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Corsair CX750M PSU Review

Corsair's CX line is aimed at users with limited budgets who still want a branded, reliable, and well-supported PSU. Today we're reviewing the second-strongest member of the family, the CX750M.

Packaging, Contents, Exterior, And Cabling

Packaging

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Corsair's box is small but sturdy. On its front, there's a photo of the PSU showing the small modular panel and native cables. Two icons on the front-right side depict the five-year warranty and 80 PLUS Bronze efficiency. Right below them, the model number is printed prominently.

The available connectors are listed on the top of the box. Corsair also provides information on cable length up there.

Around back, two diagrams convey the power specifications and the PSU's dimensions.

Contents

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Instead of packing foam, Corsair uses a more eco-friendly protection that serves its purpose. However, the PSU is still stored inside a nylon bag that's not exactly environmentally-minded.

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The bundle includes a warranty guide, a user's manual, several zip-ties, a set of fixing bolts, an AC power cord, and the modular cables.

Exterior

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The finish is of decent quality and not glossy enough to easily attract fingerprints. Up front, we find a typical honeycomb-looking exhaust grille and a power switch installed next to the AC receptacle.

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On the sides of the PSU, a couple of stickers depict Corsair's model information, while the power specifications label is affixed to the bottom. There's a serial number on the bottom as well, along with the part number and various conformity markings.

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A plastic grommet around the native cables protects them from the chassis' edges. The modular panel only hosts six sockets, two of which are dedicated to bundled PCIe cables. One could easily host a second EPS cable, but Corsair only provides one.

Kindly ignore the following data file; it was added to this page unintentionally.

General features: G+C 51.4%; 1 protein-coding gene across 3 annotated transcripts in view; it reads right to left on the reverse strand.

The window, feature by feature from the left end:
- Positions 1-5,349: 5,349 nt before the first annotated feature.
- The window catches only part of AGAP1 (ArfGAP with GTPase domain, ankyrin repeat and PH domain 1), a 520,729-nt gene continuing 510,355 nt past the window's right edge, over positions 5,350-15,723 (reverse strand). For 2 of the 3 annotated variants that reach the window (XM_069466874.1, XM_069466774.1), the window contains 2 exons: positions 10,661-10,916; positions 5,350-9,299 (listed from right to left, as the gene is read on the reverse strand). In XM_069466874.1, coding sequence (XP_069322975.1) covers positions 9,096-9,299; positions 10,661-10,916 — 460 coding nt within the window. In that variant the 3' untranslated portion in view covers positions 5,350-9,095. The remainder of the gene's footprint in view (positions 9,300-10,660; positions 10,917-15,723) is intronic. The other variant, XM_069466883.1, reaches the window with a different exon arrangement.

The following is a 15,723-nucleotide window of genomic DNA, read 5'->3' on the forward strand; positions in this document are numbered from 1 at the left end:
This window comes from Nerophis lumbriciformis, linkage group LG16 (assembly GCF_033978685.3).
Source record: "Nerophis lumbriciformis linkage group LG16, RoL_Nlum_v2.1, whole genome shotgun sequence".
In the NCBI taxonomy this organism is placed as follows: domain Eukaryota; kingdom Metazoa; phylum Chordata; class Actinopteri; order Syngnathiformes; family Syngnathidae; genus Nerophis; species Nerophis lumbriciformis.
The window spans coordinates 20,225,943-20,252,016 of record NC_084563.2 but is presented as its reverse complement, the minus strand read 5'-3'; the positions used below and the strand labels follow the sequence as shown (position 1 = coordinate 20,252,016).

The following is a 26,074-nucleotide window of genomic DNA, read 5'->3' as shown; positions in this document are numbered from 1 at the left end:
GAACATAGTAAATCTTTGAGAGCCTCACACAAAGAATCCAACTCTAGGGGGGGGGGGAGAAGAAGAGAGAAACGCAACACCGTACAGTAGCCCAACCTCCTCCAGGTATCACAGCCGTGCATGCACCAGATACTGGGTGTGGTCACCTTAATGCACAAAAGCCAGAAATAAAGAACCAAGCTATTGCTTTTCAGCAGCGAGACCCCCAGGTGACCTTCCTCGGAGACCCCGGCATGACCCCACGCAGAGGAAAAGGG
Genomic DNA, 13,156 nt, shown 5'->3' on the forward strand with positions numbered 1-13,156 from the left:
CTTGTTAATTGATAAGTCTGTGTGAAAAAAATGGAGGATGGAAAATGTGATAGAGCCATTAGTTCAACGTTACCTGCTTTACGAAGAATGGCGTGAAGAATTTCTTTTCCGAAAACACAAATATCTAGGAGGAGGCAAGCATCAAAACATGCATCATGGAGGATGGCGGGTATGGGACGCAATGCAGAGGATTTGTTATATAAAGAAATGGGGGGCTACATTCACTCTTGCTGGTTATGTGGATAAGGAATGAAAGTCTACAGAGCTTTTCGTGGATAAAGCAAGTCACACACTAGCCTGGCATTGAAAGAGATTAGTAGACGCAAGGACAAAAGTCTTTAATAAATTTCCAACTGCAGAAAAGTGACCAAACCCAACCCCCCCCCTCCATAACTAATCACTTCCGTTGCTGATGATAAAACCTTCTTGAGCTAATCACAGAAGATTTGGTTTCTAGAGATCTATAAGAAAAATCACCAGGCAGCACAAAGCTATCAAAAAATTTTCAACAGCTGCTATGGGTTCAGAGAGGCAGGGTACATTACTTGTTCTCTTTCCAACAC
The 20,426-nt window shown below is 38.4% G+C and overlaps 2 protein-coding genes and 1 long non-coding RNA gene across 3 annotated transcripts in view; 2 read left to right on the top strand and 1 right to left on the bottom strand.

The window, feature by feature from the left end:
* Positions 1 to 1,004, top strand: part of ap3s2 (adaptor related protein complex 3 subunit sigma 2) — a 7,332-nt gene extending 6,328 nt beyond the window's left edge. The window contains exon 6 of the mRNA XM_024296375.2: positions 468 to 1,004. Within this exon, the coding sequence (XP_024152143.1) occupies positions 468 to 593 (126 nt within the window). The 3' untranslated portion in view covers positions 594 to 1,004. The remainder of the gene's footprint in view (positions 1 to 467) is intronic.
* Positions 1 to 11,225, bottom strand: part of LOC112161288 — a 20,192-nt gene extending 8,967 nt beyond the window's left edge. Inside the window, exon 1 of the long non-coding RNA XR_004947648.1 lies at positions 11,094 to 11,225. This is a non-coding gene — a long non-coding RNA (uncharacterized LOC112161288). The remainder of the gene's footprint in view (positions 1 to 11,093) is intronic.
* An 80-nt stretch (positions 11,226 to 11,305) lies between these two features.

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The unit's dimensions are compact, and the native cables shouldn't prove problematic during the installation process. Although completely modular PSUs are preferred by most folks, full modularity also increases production costs.

Cabling

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The native cables are fully sleeved back into the housing and utilize dark wires. The modular cables are ribboned to improve airflow inside of your case. They're composed of dark wires, too. Overall, the cable quality is pretty good for a budget-oriented PSU.

  • Bit early for a review,but just installed mine to replace my old one that was power surging.
    Very easy to install and only use the extra cables you need.
    Piece of mind knowing the 3 year warranty that comes with it.
    Reply
  • RCFProd
    Thanks for the review!
    Reply
  • turkey3_scratch
    Funny how it doesn't have OTP, when as a matter of fact, OTP was the very thing that saved the original CX750M's butt in Jonnyguru's testing; but the majority of people, rather than realizing that was a good safety measure, took it instead as "the CX750M can't do more than 650W" when in fact it was just Oklahomawolf's hot box. So maybe to avoid another mishap like this altogether they just removed OTP and cheered over the money savings at the same time?

    I don't care for this PSU too much anyway. It seems to be a power supply that likes to focus on good ripple (as every modern PSU does these days) and decent voltage regulation but falls short in nearly every other aspect. I don't see it being much of any improvement over the original CX750M, the whole purpose of was probably just to cut costs. I'd happily take 60mv of ripple on my 12V rail in turn for some better holdup time, a higher quality fan and perhaps caps (if those Suscons aren't the best), and OTP.